Future of the high street


The rise of the internet has long been blamed for killing off the high street and indeed online shopping has had an impact and led to a decline in shop sales but is this the only negative impact that has hit the high street? Online shopping was recently listed at only number 15 of all the factors that have led to a decline in footfall in our city and town centres.

Accessibility – having a centre that is not easily accessed by all forms of transportation is a big factor in the success of it’s retail sector.

Out-of-town-development – if there are retail outlet parks nearby and a lack of access between the two sites then this will cause a decline in the number of visitors to the high street.

Convenience – linked closely with accessibility, is it easy to shop on the high street?

Planning – without proper leadership and a workable plan for the area then decline may well set in.

Representation – is there a mix of store types and sizes or are there too many of the same kind of outlet.

The good news for the high street is that the most influential factors are all things that can be changed at a local level and so it might not be dead in the water just yet. Retailers and local authorities need to work more collaboratively and understand the many different reasons that people visit places and work on improving access to these in a coherent and customer-led manner. To witness a success story, take a trip to Market Harborough, a finalist in the Great British High Street Contest 2016. For more information, visit http://www.marketharborough.com/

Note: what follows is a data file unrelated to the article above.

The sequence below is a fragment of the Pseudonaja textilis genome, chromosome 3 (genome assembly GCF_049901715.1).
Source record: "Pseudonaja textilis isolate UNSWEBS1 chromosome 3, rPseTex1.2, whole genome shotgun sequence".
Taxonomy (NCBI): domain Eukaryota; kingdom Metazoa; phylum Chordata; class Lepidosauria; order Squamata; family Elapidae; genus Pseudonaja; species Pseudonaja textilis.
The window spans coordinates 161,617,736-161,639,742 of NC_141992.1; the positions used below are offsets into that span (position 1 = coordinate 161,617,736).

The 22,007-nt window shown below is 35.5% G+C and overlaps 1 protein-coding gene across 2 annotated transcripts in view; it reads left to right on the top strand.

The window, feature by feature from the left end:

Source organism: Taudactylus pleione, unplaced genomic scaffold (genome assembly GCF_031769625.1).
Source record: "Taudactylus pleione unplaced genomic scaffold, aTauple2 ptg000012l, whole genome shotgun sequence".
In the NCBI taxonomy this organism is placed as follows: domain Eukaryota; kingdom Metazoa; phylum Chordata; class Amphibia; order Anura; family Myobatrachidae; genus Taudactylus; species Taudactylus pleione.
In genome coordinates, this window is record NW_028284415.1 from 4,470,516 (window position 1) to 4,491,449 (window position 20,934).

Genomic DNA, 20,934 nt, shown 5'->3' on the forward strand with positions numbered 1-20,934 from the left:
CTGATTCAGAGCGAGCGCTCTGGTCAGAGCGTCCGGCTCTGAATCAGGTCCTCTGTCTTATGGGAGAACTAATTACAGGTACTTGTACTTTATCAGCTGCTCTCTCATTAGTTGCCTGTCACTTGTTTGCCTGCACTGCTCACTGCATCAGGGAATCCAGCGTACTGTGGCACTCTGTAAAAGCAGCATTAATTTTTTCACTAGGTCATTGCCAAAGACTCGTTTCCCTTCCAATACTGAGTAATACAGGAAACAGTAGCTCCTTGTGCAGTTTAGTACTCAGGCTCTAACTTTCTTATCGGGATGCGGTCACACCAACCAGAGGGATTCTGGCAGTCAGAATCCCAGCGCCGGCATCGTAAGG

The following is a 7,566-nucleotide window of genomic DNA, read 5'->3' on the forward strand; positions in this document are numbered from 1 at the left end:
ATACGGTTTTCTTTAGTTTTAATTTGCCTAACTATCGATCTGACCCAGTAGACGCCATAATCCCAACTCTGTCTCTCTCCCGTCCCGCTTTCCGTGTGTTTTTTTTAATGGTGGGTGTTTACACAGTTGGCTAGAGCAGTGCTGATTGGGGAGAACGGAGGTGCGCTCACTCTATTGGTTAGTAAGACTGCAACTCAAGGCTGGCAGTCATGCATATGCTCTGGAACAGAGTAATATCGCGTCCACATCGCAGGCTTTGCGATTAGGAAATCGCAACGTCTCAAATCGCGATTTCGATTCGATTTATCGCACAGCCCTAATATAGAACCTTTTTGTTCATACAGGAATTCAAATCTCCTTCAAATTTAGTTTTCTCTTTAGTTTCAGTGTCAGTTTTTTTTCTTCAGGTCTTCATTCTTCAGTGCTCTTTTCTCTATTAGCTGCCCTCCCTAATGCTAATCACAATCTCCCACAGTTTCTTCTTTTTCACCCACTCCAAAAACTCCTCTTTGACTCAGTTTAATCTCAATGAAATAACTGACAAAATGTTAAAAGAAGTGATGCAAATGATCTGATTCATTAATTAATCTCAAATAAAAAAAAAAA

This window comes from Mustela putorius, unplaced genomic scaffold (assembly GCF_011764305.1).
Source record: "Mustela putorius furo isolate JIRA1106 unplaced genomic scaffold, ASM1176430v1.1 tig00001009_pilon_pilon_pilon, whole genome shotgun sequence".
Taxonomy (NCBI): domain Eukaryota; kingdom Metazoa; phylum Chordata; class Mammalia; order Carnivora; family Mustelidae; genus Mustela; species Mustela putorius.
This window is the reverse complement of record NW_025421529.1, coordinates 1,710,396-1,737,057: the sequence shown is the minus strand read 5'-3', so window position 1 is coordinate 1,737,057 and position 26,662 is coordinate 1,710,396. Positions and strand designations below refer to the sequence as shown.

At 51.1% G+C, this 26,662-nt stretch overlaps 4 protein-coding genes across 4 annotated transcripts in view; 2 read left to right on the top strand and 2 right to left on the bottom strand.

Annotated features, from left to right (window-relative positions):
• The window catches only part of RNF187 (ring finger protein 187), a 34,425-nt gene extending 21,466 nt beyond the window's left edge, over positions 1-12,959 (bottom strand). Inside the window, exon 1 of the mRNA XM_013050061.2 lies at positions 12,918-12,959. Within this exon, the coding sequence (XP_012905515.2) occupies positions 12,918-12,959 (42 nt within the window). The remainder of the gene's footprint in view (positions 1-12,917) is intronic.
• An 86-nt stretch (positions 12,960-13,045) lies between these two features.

Future of the high street

Image credit

Abandoned and boarded up shop fronts have become an all too familiar sight in many towns and cities and whatever the factors that have led to this decline, it is a shame to see it. A solution in many areas is to combine shopping with other activities that will attract people. Shopping centres that include cinemas, restaurants, museums or theatres are a clever way to channel footfall through shops as people do other activities. A bit like the concept of having the gift shop at the exit so consumers can be tempted as they walk through.

Rather bizarrely as online shopping is blamed for the death of the high street, some online giants have ventured into the realm of opening up physical stores. Two sofa specialists have opened physical showrooms and overseas Amazon has opened up real bookshops for the first time. Online women’s clothing retailer Finery is launching six concessions in John Lewis and Missguided has opened a concession in Selfridges. Online operators seem to be realising that the internet cannot offer that vital interaction between the customer and the product. Internet purchases are more of a buying action and not shopping as you can ‘go’ shopping and experience many other things other than just buying something. Combining both an online presence and a physical store manages to cater to those who might see something they like online but still want to see and touch it.

Written by suNCh8

Leave a Reply